Many Singaporeans are concerned if the strike is conducted by tens of thousands of healthcare workers manning essential services at hospitals and nursing homes – the consequences will have deadly devastating effect.
The illegal strike has also demonstrated that it is not easy to manage the expectations of our foreign workers as culturally they are very different from us.
What is acceptable to us may not be so for our foreign workers.
Two other groups of PRC Chinese workers have also conducted two stand-off at MOM building last year – mostly over pay dispute with their employers but none was arrested and charged.
Over-dependence on cheap exploited foreign labour?
Most of the PRC Chinese workers are also very united and if unity is strength, it is vividly demonstrated through the illegal strike as 171 PRC Chinese bus captains decided to take the law into their own hands.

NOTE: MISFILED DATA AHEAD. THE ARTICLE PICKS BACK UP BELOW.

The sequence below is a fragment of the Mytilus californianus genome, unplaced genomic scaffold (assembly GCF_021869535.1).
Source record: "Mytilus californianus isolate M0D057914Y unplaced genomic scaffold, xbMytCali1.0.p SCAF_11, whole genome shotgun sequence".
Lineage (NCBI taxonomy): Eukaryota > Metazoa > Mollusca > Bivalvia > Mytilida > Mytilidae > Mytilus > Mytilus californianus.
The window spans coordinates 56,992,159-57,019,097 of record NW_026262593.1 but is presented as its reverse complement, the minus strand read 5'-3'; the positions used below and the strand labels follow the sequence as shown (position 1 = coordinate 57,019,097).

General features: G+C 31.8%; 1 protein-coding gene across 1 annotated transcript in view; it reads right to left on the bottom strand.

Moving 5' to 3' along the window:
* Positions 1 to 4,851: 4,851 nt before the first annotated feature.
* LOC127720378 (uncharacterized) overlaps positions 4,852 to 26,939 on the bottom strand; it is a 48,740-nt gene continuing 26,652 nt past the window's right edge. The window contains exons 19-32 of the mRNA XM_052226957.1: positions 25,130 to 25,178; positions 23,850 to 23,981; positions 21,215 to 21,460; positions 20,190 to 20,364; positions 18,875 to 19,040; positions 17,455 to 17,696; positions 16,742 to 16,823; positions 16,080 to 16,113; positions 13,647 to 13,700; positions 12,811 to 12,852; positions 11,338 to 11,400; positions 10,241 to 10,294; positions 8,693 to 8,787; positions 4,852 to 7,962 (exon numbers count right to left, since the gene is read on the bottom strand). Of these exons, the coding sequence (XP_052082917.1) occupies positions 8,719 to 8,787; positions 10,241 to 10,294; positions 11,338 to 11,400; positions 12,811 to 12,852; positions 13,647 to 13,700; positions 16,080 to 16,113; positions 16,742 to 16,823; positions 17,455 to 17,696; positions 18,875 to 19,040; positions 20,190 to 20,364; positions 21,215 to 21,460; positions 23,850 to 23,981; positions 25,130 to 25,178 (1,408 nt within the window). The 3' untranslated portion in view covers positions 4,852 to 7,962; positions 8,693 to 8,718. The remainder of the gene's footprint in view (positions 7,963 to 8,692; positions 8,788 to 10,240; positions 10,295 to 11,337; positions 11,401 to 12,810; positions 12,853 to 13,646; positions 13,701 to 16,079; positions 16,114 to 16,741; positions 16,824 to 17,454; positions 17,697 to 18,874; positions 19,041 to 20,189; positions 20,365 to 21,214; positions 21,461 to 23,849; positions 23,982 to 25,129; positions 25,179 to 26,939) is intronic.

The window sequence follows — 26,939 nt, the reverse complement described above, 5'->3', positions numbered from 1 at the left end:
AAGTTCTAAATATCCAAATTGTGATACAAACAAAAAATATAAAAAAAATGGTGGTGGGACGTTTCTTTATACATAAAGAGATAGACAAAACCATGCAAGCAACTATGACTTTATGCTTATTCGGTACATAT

An industrial strike is the workers’ most powerful instrument and many employers are afraid of having to contain a massive strike targetted at the management as it makes the company looks very bad.
This is probably why our government has criminalise an illegal strike which carries a fine or jail sentence of not more than 12 months.
Moreover, without cheap foreign labour, many labour-intensive businesses such as the F & B sector will have to close down or survive by hiring local workers which will cost more in terms of wages resulting in costlier food prices.
Anyway, without costly local labour, the restaurants and cafes have being charging exorbitant food prices all along.